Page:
John is a freelance illustrator and designer based in Cornwall. His practice is based on high-tempo, never-say-no creativity with an emphasis on humour and the absurd.
Selected clients include Atlantic Press Books, Emap publishing, Bath Fringe Festival, Strandline Books, The Shri Tulsi Mandir Charitable Foundation, Falmouth University, A-Side design, Bull Rodger design, LMNOP, Origin Coffee, Love Riot and Slut clothing.
John also sells handmade books, zines and screen prints.
Hi there. Thanks for taking the time to talk to us. Could you tell us a bit about yourself and your work?
I was born in Bristol and have spent most of my life in the South West apart from a year or so in London. I now live in Cornwall where I work as a freelance illustrator and designer. I recently graduated from Falmouth University with an MA in Authorial Illustration.
So, you work across several mediums – ink, graphite, screen printing. What appeals to you in particular about working in pencil?
A good pencil allows you to create so many different marks, lines and textures. It’s an incredibly versatile tool. I love the freedom of a pencil – you don’t need to be afraid of making mistakes. A pencil drawing can feel so alive! I love smudges, mistakes and traces where things have been rubbed out. I wish more work stopped with the pencil, so many amazing drawings are spoilt by an inking or digital process.
Could you tell us a bit about your creative process, from the initial idea to the finished piece?
I normally start by doing some research and gathering appropriate source materials, I have lots of wildlife books, almanacs and encyclopedias. I then start drawing lots of very quick roughs, some of these I will work up into developed drawings. When I have spent ages doing this I normally decide that the very first drawing I did was the best so I go back to that and try to improve it. When I’m happy with the drawing it can be scanned in and separated into layers for printing, cleaned or optimised for the web, depending on what the final outcome is going to be. For my work with Slut clothing and some of my other more graphic projects I tend to work in pen and just fill up A3 pages with my drawings and lettering. Sometimes I will then take one element from these pages and work it up into a bigger drawing.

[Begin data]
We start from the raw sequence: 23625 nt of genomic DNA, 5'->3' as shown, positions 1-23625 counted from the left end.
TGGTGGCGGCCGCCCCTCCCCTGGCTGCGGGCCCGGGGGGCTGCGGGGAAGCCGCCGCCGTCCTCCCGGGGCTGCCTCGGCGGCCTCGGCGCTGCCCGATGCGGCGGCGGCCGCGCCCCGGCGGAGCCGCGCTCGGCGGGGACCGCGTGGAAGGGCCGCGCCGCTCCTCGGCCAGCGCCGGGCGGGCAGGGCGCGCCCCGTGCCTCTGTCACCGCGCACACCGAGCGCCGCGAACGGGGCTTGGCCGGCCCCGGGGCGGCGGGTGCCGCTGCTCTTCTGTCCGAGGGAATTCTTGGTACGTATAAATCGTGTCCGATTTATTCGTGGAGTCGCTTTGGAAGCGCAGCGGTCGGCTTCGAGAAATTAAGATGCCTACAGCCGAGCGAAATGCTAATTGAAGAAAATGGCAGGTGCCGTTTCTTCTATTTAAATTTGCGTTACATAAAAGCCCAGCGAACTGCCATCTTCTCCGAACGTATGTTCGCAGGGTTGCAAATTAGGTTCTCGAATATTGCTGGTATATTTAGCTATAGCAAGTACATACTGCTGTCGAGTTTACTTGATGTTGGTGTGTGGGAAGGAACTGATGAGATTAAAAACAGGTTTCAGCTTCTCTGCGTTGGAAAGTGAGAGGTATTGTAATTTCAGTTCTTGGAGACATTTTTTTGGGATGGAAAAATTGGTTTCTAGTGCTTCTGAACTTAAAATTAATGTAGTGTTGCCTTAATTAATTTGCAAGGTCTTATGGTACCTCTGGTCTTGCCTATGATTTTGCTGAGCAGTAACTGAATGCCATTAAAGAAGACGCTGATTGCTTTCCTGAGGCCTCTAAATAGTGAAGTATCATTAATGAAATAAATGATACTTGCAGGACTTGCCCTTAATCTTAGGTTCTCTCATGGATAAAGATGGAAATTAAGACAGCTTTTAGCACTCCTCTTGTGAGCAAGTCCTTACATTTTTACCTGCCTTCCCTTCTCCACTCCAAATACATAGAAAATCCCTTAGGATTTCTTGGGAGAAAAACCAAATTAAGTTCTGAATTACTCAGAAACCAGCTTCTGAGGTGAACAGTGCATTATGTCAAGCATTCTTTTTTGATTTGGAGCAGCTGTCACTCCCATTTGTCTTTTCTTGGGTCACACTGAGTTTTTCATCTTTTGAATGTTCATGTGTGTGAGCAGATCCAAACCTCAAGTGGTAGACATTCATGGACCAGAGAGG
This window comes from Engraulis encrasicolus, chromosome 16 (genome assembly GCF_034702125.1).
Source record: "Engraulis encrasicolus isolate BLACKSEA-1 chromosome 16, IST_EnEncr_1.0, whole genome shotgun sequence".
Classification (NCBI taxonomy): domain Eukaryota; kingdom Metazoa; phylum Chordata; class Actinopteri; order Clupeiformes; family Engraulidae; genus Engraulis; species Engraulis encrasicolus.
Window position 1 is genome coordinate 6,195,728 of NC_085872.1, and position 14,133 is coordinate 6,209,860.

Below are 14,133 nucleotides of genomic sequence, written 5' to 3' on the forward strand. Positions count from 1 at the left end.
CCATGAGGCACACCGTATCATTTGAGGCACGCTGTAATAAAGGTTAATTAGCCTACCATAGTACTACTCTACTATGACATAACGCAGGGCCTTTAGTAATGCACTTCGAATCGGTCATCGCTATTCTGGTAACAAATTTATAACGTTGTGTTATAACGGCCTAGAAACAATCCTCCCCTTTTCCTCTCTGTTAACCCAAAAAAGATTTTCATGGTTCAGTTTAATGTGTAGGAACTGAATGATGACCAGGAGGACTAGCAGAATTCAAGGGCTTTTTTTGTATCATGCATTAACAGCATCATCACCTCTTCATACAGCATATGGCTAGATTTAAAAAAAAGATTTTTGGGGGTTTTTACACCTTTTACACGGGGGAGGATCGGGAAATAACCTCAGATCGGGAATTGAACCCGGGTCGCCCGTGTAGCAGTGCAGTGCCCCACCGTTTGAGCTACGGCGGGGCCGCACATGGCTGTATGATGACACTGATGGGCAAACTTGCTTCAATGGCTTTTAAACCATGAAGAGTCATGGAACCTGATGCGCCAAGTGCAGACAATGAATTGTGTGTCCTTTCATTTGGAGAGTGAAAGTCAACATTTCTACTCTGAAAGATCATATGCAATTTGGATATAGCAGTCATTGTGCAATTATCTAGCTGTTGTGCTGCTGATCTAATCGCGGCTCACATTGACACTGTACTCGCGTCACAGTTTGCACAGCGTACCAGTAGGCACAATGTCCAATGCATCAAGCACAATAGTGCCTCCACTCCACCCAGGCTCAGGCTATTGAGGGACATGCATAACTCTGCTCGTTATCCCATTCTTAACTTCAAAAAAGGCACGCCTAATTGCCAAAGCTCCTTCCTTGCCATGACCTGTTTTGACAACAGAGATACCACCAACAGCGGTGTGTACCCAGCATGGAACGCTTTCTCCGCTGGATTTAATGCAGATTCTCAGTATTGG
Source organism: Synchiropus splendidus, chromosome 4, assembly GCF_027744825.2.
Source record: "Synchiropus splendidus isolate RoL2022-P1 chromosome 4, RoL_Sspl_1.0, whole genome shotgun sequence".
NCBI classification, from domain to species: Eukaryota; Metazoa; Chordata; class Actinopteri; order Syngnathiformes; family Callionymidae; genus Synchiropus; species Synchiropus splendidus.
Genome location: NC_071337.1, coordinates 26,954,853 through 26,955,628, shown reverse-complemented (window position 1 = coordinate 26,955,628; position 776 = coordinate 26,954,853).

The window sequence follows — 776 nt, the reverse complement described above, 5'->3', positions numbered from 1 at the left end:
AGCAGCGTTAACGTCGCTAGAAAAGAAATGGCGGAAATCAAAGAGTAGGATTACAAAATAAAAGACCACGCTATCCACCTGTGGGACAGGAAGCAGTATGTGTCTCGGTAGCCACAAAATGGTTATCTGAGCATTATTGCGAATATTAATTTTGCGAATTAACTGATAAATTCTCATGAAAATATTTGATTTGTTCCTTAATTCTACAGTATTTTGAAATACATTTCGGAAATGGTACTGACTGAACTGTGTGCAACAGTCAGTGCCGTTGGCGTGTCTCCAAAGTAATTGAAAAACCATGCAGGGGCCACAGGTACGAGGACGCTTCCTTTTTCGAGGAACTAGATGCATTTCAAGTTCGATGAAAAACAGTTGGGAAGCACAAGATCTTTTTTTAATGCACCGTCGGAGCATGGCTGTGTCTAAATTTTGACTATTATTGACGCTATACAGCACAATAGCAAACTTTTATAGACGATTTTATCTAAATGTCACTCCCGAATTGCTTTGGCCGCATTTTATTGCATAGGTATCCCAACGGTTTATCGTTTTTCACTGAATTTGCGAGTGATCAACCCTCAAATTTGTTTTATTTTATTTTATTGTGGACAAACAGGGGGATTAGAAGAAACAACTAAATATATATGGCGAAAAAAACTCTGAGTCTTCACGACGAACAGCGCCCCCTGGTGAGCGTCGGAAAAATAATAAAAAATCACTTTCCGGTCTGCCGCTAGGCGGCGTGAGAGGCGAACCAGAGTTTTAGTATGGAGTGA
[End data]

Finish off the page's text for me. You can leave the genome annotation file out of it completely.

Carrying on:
What size do you tend to work at? Do you have a preferred scale?
Very rarely bigger than A3 these days. Anything larger is a massive hassle to scan.
What are some of your favourite materials to use?
I like Caran D’ache Supracolor pencils, particularly Black 009 , I like the way that when you rub it out it always leaves a trace. I also draw with a pentel ‘touch’ pen because it’s flexible nib allows for a good range of marks.
Could you tell us a bit about your influences?
I am inspired by natural history. I love drawing animals. I have always loved searching for wildlife in gardens, rock pools and forests. My book The Golden Plaice was inspired by animals I have found in the sea. I am also inspired by cinema and popular culture, trashy movies, internet crazes, my old toys, nostalgia, kids books, travelling, partying, people, science, contemporary illustration, ancient art, anything really! I am very interested in the idea of the absurd and how it relates to nonsense literature and humour theory.
Can you tell us about a favourite piece of yours, or a favourite creative experience?
I recently took part in a 24 hour comic event as part of Plymouth International Book Festival. I had always made cartoonish imagery but had never actually made a comic before. I absolutely loved it and I’m very happy with my comic The Leviathan. I used a die to help me decide the structure, characters and plot so it’s pretty random but I had great fun.
Do you have a favourite subject matter?
Animals. Monsters. The absurd.
Do you keep a sketchbook?
I have loads of sketchbooks. I lose track of them completely. All different sizes and shapes. Some nearly finished, most started from both ends and full of really quick ideas, notes and drawings in pen, pencil or whatever else was handy.